Subject: TL Nat'l Alliance for Int'l Tribunal Letter to Sec'y General
[English translation just made available]
Timor Leste National Alliance for an International Tribunal
Secretariat: HAK Office, Rua Governador Serpa Rosa T-091, Farol, Dili, Timor Leste
Contact person: Rosentino Amado Hei (+ 670 7237172/ Indonesian version) & Joao Sarmento (+670 723 50 43/ English version)
17 September 2004
His Excellency Mr. Kofi Annan Secretary General of United Nations
Dear Mr. Annan, We, the undersigned below, are members of the Board of Timor Leste National Alliance for an International Tribunal, which since 2001 has actively campaigned for the establishment of an international tribunal for crimes against humanity in Timor Leste, in the year 1999. On this occasion, we once again express our feelings and thoughts on the justice process in Timor Leste. We hope that this expression will find a place in the United Nations during its discussion of processes related to the resolution of the 1999 crimes against humanity in Timor Leste.
The performances of the Indonesian Ad Hoc Tribunal in Jakarta and the Special Panel for Serious Crimes in Dili have indicated to the public that both means of legal instruments are no longer effective in bringing justice to the victims of the 1999 crimes against humanity. The Jakarta trial has clearly showed us all that it was no more than an act of “washing ones hands” of responsibility for the prime perpetrators an act we predicted from the very beginning. Meanwhile, the Dili panel has also lately demonstrated its confusion concerning its work while receiving no attention whatsoever from the responsible parties. It is ironic that the suffering and pride of the victims are being manipulated by the institutions responsible for upholding justice and human rights.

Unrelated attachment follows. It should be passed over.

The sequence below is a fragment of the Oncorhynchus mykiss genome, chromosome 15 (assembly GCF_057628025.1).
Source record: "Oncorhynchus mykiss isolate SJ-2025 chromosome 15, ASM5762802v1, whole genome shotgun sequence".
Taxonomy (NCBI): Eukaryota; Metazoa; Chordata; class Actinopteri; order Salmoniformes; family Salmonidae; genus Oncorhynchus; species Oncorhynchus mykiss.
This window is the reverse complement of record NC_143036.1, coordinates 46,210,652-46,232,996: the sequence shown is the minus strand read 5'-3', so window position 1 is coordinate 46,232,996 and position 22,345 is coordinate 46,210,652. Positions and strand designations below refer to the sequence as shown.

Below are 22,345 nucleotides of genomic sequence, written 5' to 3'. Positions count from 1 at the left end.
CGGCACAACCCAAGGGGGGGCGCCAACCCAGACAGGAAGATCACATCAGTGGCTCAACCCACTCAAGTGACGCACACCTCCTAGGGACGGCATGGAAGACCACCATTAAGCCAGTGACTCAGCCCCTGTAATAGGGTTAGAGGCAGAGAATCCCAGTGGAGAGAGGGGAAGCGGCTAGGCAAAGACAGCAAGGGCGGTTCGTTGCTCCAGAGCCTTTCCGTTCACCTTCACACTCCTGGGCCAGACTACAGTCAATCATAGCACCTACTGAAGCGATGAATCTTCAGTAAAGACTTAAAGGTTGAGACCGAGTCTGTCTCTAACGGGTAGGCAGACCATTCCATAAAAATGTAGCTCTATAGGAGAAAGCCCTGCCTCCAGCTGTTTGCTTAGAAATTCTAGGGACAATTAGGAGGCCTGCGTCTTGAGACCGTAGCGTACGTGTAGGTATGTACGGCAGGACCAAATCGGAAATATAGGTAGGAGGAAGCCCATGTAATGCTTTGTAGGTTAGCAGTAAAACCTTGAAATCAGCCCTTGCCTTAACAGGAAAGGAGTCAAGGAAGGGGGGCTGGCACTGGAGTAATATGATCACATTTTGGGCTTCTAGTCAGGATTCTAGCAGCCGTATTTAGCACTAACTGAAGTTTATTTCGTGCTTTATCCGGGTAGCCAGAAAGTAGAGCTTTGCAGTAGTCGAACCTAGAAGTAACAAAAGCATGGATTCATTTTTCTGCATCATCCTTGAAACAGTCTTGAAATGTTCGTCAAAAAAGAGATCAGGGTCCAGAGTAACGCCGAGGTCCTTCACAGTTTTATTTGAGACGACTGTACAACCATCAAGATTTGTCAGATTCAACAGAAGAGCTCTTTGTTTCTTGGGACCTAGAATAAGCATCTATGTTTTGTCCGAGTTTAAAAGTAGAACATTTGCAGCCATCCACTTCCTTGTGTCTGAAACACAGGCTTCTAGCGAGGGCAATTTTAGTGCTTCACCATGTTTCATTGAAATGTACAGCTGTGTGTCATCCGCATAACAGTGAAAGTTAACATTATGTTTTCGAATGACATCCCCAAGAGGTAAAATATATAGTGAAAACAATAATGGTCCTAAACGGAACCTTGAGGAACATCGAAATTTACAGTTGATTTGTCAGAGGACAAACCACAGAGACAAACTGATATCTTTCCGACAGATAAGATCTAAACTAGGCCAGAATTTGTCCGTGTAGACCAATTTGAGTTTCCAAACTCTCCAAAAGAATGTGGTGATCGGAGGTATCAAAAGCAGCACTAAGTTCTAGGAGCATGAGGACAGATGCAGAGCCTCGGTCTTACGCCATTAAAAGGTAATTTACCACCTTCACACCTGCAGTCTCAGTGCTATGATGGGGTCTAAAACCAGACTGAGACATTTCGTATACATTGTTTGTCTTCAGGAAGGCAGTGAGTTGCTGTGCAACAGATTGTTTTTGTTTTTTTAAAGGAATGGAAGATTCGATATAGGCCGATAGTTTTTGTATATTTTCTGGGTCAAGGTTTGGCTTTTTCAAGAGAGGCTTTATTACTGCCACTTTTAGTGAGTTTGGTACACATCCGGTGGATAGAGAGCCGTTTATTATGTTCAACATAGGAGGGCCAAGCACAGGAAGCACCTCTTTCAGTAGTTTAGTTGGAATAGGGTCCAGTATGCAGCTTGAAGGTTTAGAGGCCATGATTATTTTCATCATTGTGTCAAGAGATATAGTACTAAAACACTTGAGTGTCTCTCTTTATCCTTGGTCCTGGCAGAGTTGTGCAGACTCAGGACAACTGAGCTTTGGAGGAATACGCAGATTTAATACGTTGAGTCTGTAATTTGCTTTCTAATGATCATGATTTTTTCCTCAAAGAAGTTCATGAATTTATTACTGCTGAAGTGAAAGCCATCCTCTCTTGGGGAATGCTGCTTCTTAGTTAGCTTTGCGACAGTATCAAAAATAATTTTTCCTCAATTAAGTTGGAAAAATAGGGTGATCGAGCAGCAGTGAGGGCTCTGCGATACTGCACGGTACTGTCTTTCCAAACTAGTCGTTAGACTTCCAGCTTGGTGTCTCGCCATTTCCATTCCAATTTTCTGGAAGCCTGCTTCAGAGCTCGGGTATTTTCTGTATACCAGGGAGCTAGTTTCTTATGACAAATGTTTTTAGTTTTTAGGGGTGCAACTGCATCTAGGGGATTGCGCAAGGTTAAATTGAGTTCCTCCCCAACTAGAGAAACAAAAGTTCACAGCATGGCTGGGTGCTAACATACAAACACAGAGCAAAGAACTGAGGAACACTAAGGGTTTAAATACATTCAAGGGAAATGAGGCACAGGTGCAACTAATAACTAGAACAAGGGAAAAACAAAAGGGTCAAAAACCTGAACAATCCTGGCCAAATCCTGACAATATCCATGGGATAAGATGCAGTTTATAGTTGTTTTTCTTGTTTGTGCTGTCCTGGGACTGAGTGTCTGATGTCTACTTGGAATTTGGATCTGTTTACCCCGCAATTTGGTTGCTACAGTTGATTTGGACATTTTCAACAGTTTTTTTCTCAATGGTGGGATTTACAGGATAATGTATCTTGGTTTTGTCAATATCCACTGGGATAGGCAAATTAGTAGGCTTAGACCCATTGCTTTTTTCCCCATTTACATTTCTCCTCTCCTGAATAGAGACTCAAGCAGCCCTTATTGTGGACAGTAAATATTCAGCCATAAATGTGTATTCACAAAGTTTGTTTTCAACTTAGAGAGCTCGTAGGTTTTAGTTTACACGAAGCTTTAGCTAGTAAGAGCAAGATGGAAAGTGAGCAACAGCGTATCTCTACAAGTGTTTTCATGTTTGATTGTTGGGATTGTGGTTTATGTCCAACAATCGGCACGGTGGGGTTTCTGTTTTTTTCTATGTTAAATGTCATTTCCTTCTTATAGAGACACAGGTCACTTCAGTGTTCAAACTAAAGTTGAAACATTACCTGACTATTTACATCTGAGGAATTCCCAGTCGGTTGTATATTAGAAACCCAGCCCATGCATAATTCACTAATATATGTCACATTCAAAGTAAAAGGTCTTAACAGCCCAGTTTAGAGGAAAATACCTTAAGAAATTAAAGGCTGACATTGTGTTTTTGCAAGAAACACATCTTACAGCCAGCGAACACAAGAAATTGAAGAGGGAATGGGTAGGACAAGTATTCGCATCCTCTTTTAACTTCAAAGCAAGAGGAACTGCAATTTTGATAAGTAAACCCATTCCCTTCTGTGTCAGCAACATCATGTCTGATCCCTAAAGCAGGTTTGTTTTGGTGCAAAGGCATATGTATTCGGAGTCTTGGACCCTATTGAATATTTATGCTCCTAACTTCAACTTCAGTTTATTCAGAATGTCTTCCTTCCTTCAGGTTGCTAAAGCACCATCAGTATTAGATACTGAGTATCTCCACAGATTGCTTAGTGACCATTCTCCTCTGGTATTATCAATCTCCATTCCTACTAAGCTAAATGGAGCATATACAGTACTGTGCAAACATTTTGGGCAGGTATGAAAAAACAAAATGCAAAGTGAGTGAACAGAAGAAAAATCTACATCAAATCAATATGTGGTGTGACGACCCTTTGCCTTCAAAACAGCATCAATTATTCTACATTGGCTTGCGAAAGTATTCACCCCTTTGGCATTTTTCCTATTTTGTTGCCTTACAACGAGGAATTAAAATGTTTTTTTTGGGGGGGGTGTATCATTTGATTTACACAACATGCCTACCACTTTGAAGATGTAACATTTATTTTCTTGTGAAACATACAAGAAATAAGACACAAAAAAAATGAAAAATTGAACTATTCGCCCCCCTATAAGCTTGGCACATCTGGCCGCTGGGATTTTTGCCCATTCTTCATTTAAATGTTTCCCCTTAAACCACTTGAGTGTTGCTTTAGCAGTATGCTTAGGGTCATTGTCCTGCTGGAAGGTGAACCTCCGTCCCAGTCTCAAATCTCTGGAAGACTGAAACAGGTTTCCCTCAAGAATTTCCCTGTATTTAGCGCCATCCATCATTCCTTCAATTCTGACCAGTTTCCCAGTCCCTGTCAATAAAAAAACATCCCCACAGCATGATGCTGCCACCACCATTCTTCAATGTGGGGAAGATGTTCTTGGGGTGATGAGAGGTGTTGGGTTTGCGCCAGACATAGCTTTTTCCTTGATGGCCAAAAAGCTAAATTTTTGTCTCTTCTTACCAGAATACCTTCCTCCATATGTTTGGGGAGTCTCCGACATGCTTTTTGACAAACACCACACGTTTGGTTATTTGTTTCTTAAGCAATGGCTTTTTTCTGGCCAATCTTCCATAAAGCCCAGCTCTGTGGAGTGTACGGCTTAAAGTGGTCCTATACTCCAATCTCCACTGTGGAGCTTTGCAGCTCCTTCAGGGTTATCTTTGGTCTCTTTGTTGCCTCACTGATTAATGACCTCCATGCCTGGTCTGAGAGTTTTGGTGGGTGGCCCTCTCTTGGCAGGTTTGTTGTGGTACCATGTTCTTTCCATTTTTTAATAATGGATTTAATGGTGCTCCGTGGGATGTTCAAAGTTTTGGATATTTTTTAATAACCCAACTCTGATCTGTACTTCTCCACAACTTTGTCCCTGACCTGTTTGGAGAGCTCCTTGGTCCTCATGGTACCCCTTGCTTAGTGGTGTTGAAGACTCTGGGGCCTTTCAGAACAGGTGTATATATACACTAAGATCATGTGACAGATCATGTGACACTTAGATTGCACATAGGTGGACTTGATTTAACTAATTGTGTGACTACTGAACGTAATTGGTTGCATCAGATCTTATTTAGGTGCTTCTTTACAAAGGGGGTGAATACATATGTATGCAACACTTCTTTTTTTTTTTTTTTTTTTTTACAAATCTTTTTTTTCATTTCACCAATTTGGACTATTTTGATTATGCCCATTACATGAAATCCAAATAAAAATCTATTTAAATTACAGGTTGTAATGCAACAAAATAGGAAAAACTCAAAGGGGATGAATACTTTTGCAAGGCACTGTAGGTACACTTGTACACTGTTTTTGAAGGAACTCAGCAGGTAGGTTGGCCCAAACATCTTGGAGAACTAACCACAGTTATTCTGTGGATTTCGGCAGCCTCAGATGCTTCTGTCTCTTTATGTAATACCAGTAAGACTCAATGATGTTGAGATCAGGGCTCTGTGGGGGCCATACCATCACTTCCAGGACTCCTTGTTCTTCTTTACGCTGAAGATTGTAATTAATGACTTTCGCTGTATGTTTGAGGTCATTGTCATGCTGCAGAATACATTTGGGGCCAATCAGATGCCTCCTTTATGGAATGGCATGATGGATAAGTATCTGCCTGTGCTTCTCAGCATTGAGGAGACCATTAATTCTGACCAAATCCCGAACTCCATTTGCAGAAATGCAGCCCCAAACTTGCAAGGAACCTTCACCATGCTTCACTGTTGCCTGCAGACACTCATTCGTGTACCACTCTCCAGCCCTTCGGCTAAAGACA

It is often argued that establishing an international tribunal requires a large sum of money. But huge amount of money, energy and thought have also been wasted for the “dramas” in the trials in Dili and Jakarta, acted out by politicians. The rhetoric of human rights, peace and justice were used as commodities to achieve credibility for those wanting to come out as “stars” in their countries or on the international level. Vested interests have entered the workings and the tradition of the international laws, simply ignoring the interests of the greater population.
The argument that there is little money to fund such an international tribunal is baseless. If the superpowers can afford to wage war in Afghanistan and Iraq, why are they reluctant to reach into their wallets to fund an international tribunal? Aren’t these wars crimes against humanity which clearly contravene the United Nations conventions? Were those wars more noble than organising a tribunal which follows all the international principles and values? What has happened to the values of the international community? Does the international political stage now accommodate anti-humanitarian politicians?